Here in Northern California, our spring has already begun. Manzanita is in flower, and the almonds and wild plums are in full bloom. Everything that's not concrete is green, greener than anything you can imagine. Ireland green. It is the Time of Salads.
And no wild salad green is more important than miner's lettuce, Claytonia perfoliata. I took a walk yesterday near Folsom, and within a mile I saw enough of the plant to feed a small town. It is everywhere, so much so that no one can see it. It's become wallpaper, an anonymous part of the green world we're enjoying these days. I watched scores of people pass one of the world's great salad greens without so much as a second glance.
I wonder if they just didn't recognize the plant in its natural setting? After all, next to blackberries and wild fennel, miner's lettuce is probably the most recognized wild edible in this part of the country. Even dazzling urbanites seem to know it, possibly recalling dim memories of summer camps gone by, or of a fancy Alice Waters salad they might have enjoyed at Chez Panisse back in 1989 or something. In gourmet circles, miner's lettuce has become commonplace, an afterthought. It is the iceberg lettuce of wild foods.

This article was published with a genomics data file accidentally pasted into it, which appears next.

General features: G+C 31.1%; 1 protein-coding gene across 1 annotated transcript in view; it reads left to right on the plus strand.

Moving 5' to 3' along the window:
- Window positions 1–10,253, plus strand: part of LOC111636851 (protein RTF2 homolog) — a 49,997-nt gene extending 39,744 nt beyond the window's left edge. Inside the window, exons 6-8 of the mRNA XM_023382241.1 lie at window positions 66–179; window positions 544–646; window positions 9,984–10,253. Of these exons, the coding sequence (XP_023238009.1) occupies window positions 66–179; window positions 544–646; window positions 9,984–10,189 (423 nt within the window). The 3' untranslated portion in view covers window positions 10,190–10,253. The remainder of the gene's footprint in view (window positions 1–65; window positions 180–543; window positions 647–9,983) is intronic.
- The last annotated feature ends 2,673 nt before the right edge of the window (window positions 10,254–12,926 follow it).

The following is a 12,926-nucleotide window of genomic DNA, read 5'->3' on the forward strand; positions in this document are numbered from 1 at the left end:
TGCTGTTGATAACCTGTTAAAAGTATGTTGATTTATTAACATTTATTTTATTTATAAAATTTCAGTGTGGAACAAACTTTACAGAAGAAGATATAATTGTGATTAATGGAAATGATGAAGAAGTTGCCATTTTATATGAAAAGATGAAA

Undeservedly so. Miner's lettuce is pleasingly crunchy, mild-tasting, has large leaves, remains tender even when in flower, and is so loaded with vitamins it will cure scurvy. The plant got its name because the Gold Rush miners ate it to stave off the disease, which is caused by a Vitamin C deficiency; they learned this trick from the local Indians, no doubt.